The Department of Energy (DOE) manages the SPR, comprised of five underground storage facilities, solution-mined from naturally occurring salt domes in Texas and Louisiana. The 2005 Energy Policy Act authorized SPR expansion to a capacity of 1 billion barrels, but physical capacity expansion of the SPR has not proceeded beyond 726.6 million barrels. The SPR’s maximum drawdown capacity is 4.4 million barrels per day, based on the capacity of the pipelines and marine terminals that serve it. Legislation restricts SPR sales to no more than 30 million barrels over a 60-day period for anything less than a severe energy supply interruption.

Congress initially appropriated funds to fill the SPR through crude oil purchases, but ended that practice in 1994. In 2000, the Department of Energy began acquiring oil to fill the SPR through the royalty-in-kind (RIK) program. In lieu of paying cash royalties on Gulf of Mexico leases, producers diverted a portion of their production volume to the SPR. The Secretary of the Interior terminated the RIK program in 2011.

Sales and loans of crude from the SPR have been carried out for several different reasons. The 1990 Energy Policy and Conservation Act Amendments expanded SPR drawdown authority to include responding to short term supply interruptions stemming from situations internal to the United States. U.S. Presidents have authorized emergency sale of SPR crude during the 1990 Persian Gulf War, in the aftermath of Hurricanes Katrina and Rita in 2005, and after a prolonged disruption of Libyan crude in 2011. After civil unrest in Libya curtailed its crude oil production in the spring of 2011, and speculative bidding began driving up global crude oil prices, President Obama ordered an SPR auction to satisfy International Energy Agency treaty obligations. In addition to these emergency sales, the Department of Energy, from time-to-time, has conducted drawdowns to test the SPR system, make loans to help refiners bridge temporary supply disruptions, and generate revenue for budget deficit reduction.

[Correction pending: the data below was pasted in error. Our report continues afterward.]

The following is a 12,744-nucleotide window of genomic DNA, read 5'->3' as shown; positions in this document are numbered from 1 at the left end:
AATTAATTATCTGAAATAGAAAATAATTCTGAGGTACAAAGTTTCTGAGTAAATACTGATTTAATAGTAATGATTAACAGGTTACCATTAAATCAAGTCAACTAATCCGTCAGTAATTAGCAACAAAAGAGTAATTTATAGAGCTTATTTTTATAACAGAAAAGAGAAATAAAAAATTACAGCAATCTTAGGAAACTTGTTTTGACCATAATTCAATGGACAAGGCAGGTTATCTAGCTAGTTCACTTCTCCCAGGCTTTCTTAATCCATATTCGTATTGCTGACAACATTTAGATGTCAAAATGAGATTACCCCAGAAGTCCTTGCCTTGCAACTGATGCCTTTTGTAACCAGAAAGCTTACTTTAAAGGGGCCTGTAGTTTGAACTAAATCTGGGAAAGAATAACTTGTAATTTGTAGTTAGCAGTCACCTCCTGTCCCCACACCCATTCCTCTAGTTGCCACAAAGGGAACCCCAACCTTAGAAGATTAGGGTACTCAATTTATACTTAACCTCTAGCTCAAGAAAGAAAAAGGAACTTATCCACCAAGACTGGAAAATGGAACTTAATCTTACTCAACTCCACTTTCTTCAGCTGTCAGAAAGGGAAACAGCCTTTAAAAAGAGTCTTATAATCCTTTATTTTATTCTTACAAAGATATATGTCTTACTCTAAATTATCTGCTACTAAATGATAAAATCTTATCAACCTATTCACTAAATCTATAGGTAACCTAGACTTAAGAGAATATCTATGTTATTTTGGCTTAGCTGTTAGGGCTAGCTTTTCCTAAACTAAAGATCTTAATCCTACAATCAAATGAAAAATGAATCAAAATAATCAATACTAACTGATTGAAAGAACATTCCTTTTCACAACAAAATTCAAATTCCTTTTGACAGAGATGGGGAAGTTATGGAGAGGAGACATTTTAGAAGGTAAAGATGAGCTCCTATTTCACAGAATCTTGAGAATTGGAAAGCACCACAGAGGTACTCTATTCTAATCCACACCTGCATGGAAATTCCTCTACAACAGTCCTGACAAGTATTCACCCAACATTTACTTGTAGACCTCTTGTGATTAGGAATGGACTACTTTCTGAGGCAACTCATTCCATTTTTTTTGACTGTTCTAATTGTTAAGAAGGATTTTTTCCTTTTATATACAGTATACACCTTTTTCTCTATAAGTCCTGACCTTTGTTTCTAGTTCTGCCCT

The 30.64 million barrel SPR sale in 2011 reduced the SPR’s inventory from 726.6 million barrels to 695.9 million barrels. The SPR currently holds the equivalent of 80 days of import protection (based on 2012 data of 8.72 million barrels per day of net petroleum imports).



Date of Report:
April 2, 2012
Number of Pages:
21
Order Number: R424
60
Price: $29.95

Follow us on TWITTER at
http://www.twitter.com/alertsPHP or #CRSreports

Document available via e-mail as a pdf file or in paper form.